Science and Technology

Beware! Covid-19 could have neurological consequences

M Ramesh | Updated on June 20, 2021

New paper outlines a ‘potential route’ that the SARS-COV-2 virus can exploit to invade the central nervous system

Emerging new data has confirmed a year-old suspicion that the Covid-19 infection causes neurological disorders. This view first emerged in the summer of last year, during the first wave of the pandemic. Now, it is pretty much confirmed, according to a preprint (yet to be peer-reviewed) paper of four scientists of the Imperial College, London.

The first inkling of the neurological manifestations of the infection arose back in March 2020, when a 56-year-old patient in Beijing was diagnosed with viral encephalitis, suggesting that the SARS-CoV-2 virus could potentially invade the central nervous system. Subsequently, the virus has also been observed in the endothelial cells that line the inner surfaces of blood vessels. (The patient died.)

The preprint — authored by Jiabin Tang, Shivani Patel, Steve Gentleman and Paul M Matthew — outlines a “potential route” for the virus to get into the neural system. The brain, a special organ, is protected by the rest of the body by the ‘blood-brain barrier’ or BBB — a semi-permeable lining of endothelial cells. When the SARS-CoV-2 enters the bloodstream, monocytes, a kind of white blood cells, get activated as part of the body’s defence mechanism. A complex mechanism gets triggered to allow the monocytes to cross the BBB. “This eases the passage of the infected and activated monocytes into the central nervous system, and the SARS-CoV-2 virus is then able to pass through the loosened BBB,” the paper says.

“With higher case numbers, a range of neurological symptoms are becoming apparent,” it notes. The authors speculate that sustained systemic immune activation due to the infection could cause “secondary auto-immune activation in the central nervous system”.

Higher risk profile

The authors say that patients with chronic neurological diseases could be at a higher risk and express concern about a pandemic of neurodegenerative disease.

In an emailed response to a query from Quantum, Matthew observed that “new data has confirmed a wide range of neurological manifestations of Covid-19 and the long Covid syndrome, following the acute infection in some people”.

He further notes that “the causes for these are still not well understood” and “further studies of brains from people with Covid-19 are underway and we await their results”.

The paper draws a parallel between the previous SARS and MERS pandemics and the current one, and observes that even in the previous outbreaks the viral infection had been reported to contribute to brain disorders like encephalopathy, dementia, neuropathy and psychosis.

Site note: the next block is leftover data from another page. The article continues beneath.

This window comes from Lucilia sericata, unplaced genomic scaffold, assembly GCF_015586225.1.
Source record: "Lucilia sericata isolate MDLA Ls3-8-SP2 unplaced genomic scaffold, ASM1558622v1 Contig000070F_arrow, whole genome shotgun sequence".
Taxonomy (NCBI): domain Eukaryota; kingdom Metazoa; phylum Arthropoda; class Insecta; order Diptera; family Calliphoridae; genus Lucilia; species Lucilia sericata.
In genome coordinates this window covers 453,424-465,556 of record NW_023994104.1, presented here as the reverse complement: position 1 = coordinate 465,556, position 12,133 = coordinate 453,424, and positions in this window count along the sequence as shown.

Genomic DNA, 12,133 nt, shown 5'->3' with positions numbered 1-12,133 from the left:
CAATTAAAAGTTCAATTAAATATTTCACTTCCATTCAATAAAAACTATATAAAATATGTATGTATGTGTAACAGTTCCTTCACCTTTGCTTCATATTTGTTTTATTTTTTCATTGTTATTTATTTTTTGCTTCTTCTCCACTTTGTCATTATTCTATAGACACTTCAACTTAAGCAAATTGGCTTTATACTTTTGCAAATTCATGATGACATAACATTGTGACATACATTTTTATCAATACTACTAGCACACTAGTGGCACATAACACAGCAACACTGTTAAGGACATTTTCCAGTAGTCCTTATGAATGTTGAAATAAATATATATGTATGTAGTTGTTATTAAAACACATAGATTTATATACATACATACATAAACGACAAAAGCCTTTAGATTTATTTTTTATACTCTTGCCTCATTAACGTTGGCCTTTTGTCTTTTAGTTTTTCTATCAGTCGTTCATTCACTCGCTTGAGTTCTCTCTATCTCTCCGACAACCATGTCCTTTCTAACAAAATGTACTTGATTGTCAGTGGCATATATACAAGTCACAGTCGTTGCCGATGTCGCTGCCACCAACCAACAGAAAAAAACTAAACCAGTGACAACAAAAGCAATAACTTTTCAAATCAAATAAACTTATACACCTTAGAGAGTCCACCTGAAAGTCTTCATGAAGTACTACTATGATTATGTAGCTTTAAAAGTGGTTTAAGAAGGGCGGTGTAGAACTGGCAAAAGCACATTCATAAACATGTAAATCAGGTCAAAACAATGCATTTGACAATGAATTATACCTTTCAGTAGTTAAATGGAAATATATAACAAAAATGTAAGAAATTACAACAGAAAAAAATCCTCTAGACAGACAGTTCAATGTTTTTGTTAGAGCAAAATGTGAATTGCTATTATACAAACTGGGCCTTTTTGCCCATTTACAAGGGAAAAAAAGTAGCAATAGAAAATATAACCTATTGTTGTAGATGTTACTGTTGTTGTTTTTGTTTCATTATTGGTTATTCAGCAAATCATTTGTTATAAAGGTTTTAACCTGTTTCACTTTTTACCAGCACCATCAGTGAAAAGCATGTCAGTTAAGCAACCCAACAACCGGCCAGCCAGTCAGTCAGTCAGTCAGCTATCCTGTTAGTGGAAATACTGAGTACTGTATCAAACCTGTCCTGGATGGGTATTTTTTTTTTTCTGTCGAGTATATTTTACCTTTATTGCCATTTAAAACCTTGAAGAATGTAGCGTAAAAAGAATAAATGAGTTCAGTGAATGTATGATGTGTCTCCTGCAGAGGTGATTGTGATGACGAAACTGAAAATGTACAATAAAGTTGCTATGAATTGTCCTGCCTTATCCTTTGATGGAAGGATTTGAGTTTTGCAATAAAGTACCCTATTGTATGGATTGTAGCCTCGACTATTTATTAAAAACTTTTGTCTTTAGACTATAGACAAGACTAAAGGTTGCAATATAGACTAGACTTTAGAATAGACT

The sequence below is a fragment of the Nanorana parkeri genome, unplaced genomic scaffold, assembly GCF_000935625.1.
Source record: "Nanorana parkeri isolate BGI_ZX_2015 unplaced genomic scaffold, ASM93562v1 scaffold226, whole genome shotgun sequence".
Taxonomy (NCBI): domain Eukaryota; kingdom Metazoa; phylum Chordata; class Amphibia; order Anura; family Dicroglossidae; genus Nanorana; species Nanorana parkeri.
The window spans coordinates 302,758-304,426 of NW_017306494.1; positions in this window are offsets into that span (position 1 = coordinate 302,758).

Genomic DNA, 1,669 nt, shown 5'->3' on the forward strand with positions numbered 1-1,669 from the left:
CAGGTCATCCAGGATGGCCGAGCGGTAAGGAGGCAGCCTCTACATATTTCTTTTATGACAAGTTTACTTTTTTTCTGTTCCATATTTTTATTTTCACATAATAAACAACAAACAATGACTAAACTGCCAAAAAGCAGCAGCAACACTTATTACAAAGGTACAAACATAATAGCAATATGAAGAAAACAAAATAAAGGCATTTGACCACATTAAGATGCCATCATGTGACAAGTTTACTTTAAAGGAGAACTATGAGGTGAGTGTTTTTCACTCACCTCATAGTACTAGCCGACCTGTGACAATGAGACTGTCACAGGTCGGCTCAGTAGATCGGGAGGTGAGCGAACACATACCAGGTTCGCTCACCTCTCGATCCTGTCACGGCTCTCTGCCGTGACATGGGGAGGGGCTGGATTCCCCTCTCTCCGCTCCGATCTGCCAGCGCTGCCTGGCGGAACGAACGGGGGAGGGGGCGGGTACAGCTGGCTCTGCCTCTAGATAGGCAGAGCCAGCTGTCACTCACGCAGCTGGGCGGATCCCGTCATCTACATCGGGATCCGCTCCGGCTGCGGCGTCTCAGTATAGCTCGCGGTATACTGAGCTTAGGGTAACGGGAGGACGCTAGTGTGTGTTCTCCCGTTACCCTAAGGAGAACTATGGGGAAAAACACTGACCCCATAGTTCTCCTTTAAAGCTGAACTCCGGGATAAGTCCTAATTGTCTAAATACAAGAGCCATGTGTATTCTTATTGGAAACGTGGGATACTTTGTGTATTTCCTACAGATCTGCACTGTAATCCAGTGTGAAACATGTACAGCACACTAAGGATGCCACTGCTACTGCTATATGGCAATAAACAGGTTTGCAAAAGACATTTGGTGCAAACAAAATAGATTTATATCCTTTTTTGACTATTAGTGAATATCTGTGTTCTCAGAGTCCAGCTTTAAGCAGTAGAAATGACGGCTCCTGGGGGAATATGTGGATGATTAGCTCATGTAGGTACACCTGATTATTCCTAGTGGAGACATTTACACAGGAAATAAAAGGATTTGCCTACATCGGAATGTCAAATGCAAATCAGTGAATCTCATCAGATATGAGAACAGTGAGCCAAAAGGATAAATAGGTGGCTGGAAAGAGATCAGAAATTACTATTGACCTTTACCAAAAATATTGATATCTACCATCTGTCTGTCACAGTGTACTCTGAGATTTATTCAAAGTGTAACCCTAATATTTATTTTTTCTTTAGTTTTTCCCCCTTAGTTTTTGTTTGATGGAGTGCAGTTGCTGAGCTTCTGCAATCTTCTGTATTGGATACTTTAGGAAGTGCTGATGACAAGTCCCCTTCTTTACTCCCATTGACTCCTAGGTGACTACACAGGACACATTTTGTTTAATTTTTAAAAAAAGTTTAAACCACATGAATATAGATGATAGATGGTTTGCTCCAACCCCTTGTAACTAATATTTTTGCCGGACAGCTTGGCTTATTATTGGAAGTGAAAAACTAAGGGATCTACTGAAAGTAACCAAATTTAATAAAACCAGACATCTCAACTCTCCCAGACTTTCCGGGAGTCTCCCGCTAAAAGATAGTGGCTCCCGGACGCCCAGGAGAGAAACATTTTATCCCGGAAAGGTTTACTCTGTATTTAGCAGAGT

“Because of the nature of chronic diseases, the symptoms may appear years after patients have recovered from viral infection, which makes it easy to overlook the connection,” it says. Patients with diabetes appear predisposed to Alzheimer’s disease. Also, the rate of central nervous system disorders is “concordant with the respiratory problem status”.

On the positive side, the paper notes that the drug memantine, commonly used for Alzheimer’s disease, “appears to have antiviral potential against SARS-CoV-2, indicating the connection of the underlying mechanisms between Covid-19 and AD”. It is also necessary to know whether any neurological symptom is due to the virus or the secondary immune response, “since the treatment scenarios could be completely different”.

The paper calls for attention to the relationship between Covid-19 and neurodegenerative diseases for two main reasons: One, SARS-CoV-2 infection may cause neuroinflammation, which, in turn, may hasten the progression of some neurodegenerative disorders; and, two, as neurodegenerative patients cannot take care of themselves, the quarantine itself may have negative consequences for the cognition and function, potentially contributing to their vulnerability to SARS-CoV-2 infection.

Psychiatric complications

“Doctors should be aware of neurological and psychiatric complications of Covid-19 in the acute and chronic phases,” Matthew said in his email. However, he adds, “we are not aware of specific treatments for neuro-Covid.”

Dr Sridhar Nagaiyan, who treats Covid-19 patients at the Kauvery Hospital, Chennai, is in agreement with the paper. “Yes, we have seen encephalitis, neuropathy, strokes, etc (in Covid-19 patients),” he told Quantum.

Published on June 20, 2021

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